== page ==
Ecuador's Congress defies shutdown

QUITO Thu Jan 3, 2008 7:39pm EST

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QUITO (Reuters) - Ecuadorean lawmakers held a session of Congress on Thursday in defiance of a rival legislative body dominated by leftist President Rafael Correa's allies, stoking tensions in the volatile Andean country.

A special assembly charged with drafting a new constitution voted in November to temporarily close the opposition-led Congress and take on its legislative duties.

But about 60 of Congress' 100 lawmakers gathered at a hotel in the capital of Quito on Thursday. They did not meet at the Congress building for fear of provoking clashes with police, but promised to hold further sessions around the country.

"The goal here is to put an end to this nonsense," said Pedro Almeida, an opposition lawmaker. "In this country, we have to respect the rule of law and the constitution."

Analysts say Congress' lawmakers could join forces with influential mayors and business groups in a bid to scuttle Correa's leftist reforms and lead street protests against him.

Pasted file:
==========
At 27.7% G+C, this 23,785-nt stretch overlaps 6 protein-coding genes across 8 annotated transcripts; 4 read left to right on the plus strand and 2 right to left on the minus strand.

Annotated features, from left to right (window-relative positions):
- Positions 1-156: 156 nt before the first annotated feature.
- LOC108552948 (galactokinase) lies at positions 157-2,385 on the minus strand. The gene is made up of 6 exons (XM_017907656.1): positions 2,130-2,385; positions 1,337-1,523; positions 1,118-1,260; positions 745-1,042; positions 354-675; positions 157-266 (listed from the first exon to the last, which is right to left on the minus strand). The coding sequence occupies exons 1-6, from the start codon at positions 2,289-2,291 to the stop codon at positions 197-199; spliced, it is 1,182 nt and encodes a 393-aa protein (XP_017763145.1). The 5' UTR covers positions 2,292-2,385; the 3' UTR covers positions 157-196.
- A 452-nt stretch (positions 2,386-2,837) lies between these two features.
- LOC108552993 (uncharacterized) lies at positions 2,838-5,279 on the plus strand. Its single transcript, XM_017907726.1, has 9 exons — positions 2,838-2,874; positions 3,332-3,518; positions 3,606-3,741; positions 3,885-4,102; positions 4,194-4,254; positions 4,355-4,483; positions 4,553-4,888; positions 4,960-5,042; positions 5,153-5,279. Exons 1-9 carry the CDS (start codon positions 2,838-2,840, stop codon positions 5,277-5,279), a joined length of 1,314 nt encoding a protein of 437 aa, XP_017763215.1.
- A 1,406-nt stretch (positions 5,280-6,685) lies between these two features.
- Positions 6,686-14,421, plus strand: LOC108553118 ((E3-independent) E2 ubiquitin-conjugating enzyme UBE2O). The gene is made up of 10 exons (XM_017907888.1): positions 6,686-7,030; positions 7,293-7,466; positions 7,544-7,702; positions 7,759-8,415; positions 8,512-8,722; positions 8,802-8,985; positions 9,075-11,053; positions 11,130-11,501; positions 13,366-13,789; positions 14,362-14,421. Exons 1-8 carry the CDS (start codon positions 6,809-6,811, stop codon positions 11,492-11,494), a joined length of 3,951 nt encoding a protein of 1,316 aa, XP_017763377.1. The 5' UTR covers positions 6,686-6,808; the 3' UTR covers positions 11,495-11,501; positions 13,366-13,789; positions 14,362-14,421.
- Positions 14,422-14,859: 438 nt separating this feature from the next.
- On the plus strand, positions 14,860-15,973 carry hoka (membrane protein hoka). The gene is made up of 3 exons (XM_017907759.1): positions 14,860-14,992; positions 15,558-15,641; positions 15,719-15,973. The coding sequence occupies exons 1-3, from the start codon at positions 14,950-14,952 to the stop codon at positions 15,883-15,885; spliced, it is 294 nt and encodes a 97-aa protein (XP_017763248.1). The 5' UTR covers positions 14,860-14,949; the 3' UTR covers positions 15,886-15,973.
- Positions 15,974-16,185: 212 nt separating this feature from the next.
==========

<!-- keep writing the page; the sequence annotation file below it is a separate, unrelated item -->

Opinion polls show Correa's reforms are widely popular, in contrast with Congress, considered corrupt and inefficient by most Ecuadoreans.

Congress has repeatedly clashed with Correa over his leftist policies, leading to some lawmakers being fired by electoral authorities and scuffles with police last year.

Alberto Acosta, who leads the constitutional assembly loyal to Correa, said it will ignore any decisions taken by Congress' lawmakers. The government has warned it will not to allow Congress to reconvene.

Correa has expanded his powers since his election in 2006, promising to fight poverty through a "citizen's revolution," although critics call him an autocrat.

He has also spooked Wall Street with threats to default on foreign debt payments, and last year decreed a massive tax hike on oil firms operating in South America's No. 5 oil producer.

Ecuadoreans have forcibly ousted three presidents in 10 years as popular discontent with traditional political parties and outrage over corruption sparked street protests.

(Reporting by Alonso Soto; Editing by Kieran Murray)

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